Behavioral Assessment Tools
From acting out towards peers to inattention and other focusing issues, behavioral problems can upset a classroom's consistency and crush a positive learning environment. Before any education professional can help the child in question, a behavioral assessment is in order. Assessment tools look at the child's behavior, evaluate why and when the behavior is occurring and assist the teacher in creating an appropriate plan of action.
1 Choosing a Tool
There are assessment tools galore available for children of all ages. Before you select a tool understanding which one is right for you and your students is essential. A functional behavior assessment typically looks at the events surrounding the problem issues. There are indirect assessments that are subjective and record behaviors under natural conditions. These include checklists and interviews. A descriptive analysis is a type of assessment that uses quantitative observation in the student's natural setting. A functional analysis also uses direct observation, but is conducted under controlled conditions. Some tools are specific to a certain age or grade. Others target range of grade levels such as preschool, elementary ages or teens.
2 Child Checklist
A checklist can take the form of a questionnaire or survey that an educator or other trained professional administers. For example, the Child Behavior Checklist is a research-based assessment tool that only trained professionals, such as school psychologists or social workers, use. The checklist includes a version for parents to answer and a teacher questionnaire. There are two checklists, one for children ages 18 months old to 5 years of age and another for children between ages 5 and 18. Another checklist option is the Pediatric Symptom Checklist. This behavioral assessment allows parents to report on issues surrounding their childrens' social, behavioral and emotional issues. The checklist also includes a self-report version for children 11 and older.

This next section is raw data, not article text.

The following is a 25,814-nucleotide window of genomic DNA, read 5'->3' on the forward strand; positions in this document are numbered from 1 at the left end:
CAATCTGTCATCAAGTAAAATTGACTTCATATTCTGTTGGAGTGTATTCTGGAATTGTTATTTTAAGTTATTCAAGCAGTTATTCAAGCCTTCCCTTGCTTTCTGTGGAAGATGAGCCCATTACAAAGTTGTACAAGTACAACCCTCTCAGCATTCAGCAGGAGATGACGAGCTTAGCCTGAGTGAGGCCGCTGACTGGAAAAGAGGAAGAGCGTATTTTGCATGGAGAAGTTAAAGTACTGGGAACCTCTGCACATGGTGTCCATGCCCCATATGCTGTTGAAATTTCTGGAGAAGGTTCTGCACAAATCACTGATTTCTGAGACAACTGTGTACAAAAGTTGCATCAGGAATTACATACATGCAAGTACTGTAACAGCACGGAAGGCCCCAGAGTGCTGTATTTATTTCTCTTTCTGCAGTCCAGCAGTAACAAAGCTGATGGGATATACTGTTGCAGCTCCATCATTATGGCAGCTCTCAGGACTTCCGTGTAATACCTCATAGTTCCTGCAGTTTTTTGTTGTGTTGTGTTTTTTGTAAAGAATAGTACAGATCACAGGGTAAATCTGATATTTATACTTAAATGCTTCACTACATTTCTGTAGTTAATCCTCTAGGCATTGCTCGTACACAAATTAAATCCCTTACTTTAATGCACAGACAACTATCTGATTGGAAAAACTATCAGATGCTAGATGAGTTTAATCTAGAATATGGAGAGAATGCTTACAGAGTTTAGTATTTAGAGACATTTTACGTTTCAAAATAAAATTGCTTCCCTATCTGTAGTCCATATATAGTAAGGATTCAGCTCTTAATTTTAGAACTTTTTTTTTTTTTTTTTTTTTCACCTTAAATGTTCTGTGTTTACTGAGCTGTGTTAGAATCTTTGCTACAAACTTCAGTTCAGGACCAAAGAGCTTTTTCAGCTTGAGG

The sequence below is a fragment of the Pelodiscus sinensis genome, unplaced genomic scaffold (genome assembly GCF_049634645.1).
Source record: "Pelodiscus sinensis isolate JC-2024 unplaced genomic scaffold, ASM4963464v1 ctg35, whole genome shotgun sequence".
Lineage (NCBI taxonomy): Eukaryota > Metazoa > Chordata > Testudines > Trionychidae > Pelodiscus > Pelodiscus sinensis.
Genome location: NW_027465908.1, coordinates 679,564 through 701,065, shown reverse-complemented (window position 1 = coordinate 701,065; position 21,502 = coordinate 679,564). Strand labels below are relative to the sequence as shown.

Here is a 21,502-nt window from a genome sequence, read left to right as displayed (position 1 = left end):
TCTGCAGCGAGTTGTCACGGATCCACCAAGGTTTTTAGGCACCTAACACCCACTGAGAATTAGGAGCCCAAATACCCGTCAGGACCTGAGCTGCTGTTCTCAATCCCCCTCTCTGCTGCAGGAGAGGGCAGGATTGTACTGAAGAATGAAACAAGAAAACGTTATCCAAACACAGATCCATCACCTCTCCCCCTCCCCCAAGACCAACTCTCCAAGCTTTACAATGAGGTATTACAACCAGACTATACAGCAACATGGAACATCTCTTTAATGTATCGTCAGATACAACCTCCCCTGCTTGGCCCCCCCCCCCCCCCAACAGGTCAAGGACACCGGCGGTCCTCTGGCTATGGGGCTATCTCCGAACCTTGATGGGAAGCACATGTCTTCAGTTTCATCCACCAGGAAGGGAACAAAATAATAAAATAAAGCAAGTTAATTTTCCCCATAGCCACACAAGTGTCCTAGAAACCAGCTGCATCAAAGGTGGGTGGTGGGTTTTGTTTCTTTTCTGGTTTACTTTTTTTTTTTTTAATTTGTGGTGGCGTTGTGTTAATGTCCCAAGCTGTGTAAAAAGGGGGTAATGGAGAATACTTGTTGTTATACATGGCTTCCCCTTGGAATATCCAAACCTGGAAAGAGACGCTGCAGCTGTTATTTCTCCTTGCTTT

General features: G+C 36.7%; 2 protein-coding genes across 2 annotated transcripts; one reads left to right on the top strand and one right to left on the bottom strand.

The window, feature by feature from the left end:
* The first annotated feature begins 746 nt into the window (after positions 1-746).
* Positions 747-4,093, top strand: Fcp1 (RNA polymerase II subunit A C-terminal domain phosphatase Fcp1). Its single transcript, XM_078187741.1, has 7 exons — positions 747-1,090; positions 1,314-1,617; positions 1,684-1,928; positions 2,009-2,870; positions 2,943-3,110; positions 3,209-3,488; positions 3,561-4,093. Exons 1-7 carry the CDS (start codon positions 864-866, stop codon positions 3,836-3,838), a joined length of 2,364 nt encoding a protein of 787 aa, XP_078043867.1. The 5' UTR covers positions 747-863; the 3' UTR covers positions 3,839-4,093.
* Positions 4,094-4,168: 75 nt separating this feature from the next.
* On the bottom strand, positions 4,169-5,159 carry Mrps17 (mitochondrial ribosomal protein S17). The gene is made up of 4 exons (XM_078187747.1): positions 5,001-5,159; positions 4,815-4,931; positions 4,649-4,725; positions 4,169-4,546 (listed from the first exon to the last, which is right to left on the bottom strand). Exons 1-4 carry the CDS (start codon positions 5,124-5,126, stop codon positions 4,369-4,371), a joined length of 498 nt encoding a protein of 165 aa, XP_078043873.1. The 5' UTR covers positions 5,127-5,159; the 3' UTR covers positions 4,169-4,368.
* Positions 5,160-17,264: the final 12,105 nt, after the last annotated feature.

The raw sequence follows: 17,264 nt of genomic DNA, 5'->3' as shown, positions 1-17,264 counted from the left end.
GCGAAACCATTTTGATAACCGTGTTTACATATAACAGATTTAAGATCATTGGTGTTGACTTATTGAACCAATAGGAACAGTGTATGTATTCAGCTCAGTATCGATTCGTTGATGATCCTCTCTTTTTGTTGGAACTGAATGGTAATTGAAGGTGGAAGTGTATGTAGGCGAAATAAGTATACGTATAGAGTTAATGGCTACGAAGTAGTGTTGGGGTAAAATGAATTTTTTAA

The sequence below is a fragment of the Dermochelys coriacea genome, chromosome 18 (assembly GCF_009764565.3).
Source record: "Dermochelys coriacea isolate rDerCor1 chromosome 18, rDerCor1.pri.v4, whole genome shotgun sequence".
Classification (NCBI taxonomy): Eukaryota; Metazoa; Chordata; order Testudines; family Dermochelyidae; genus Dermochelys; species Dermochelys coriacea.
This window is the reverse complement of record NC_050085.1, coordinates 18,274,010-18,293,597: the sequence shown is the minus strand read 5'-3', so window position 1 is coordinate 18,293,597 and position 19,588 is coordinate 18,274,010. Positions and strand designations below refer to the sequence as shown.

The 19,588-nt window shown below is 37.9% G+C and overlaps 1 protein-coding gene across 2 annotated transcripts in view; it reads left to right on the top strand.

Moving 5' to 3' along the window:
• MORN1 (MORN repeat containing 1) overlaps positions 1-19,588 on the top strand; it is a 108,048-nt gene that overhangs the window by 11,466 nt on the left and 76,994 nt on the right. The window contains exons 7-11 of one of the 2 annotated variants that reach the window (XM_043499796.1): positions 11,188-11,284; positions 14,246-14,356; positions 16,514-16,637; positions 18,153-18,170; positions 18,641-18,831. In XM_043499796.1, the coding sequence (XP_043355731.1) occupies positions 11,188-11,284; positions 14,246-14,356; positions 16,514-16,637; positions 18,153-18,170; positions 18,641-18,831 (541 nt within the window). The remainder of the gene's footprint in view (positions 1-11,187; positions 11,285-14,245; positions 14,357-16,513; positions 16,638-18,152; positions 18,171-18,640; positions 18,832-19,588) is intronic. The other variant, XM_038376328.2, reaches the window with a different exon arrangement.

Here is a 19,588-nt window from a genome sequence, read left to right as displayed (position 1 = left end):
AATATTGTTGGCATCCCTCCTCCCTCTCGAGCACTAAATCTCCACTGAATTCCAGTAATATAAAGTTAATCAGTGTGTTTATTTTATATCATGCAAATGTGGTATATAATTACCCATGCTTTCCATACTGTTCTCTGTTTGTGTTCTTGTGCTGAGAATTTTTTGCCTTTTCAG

3 Interview Evaluation
Interview assessment tools allow the assessor to speak to the student, or a parent or teacher, during the evaluation process]. Instead of checking off observed behaviors, this type of tool requires the professional to ask a list of pre-determined questions. For example, the Functional Analysis Screening Tool -- or FAST -- is an indirect method that asks the teacher or parent about events that precede behaviors and social reinforcements of those actions. Another option is for the assessor to create a student-specific interview. During a functional behavior assessment the evaluator may want to learn information about a specific action, emotional state or reinforcer. If this is the case, the interview will focus on the particular behavior that is in question.
4 Observation Data
Teachers and other education or psychological professionals can assess a child's behavior by watching. An observation-based assessment tool provides the opportunity to take a focused look at the child's behavior in a specific setting such as school or the home. For example the Functional Assessment Observation Tool requires the evaluator to record not just the child's behaviors during the observation period but also what happened before and what the consequences were. If you are looking for a less formal tool, making an Antecedent-Behavior-Consequences -- or ABC -- chart provides clues as to why the child is acting out. This tool, like the Functional Assessment Observation Tool provides information about what set the child off and what the result was.